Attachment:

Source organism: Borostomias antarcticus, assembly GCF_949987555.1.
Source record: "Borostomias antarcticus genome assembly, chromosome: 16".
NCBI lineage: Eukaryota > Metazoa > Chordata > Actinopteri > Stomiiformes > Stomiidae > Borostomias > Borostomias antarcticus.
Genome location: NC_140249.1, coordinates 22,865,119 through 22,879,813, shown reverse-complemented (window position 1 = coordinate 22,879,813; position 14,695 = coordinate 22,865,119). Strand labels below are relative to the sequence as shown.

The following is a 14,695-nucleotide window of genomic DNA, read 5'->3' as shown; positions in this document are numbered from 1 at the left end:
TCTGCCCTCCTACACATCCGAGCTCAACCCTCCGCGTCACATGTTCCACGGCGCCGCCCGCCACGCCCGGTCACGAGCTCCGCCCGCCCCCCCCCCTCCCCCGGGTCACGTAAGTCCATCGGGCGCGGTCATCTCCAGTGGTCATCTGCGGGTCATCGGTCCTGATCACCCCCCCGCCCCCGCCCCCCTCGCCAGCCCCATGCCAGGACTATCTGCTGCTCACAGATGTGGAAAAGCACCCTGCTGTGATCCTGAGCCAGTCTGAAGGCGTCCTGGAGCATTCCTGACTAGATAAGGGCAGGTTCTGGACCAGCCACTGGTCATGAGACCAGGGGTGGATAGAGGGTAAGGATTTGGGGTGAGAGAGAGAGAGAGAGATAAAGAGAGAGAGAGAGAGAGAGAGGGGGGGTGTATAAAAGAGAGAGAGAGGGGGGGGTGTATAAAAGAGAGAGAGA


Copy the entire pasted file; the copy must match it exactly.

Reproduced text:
Source organism: Borostomias antarcticus, assembly GCF_949987555.1.
Source record: "Borostomias antarcticus genome assembly, chromosome: 16".
NCBI lineage: Eukaryota > Metazoa > Chordata > Actinopteri > Stomiiformes > Stomiidae > Borostomias > Borostomias antarcticus.
Genome location: NC_140249.1, coordinates 22,865,119 through 22,879,813, shown reverse-complemented (window position 1 = coordinate 22,879,813; position 14,695 = coordinate 22,865,119). Strand labels below are relative to the sequence as shown.

The following is a 14,695-nucleotide window of genomic DNA, read 5'->3' as shown; positions in this document are numbered from 1 at the left end:
TCTGCCCTCCTACACATCCGAGCTCAACCCTCCGCGTCACATGTTCCACGGCGCCGCCCGCCACGCCCGGTCACGAGCTCCGCCCGCCCCCCCCCCTCCCCCGGGTCACGTAAGTCCATCGGGCGCGGTCATCTCCAGTGGTCATCTGCGGGTCATCGGTCCTGATCACCCCCCCGCCCCCGCCCCCCTCGCCAGCCCCATGCCAGGACTATCTGCTGCTCACAGATGTGGAAAAGCACCCTGCTGTGATCCTGAGCCAGTCTGAAGGCGTCCTGGAGCATTCCTGACTAGATAAGGGCAGGTTCTGGACCAGCCACTGGTCATGAGACCAGGGGTGGATAGAGGGTAAGGATTTGGGGTGAGAGAGAGAGAGAGAGATAAAGAGAGAGAGAGAGAGAGAGAGGGGGGGTGTATAAAAGAGAGAGAGAGGGGGGGGTGTATAAAAGAGAGAGAGA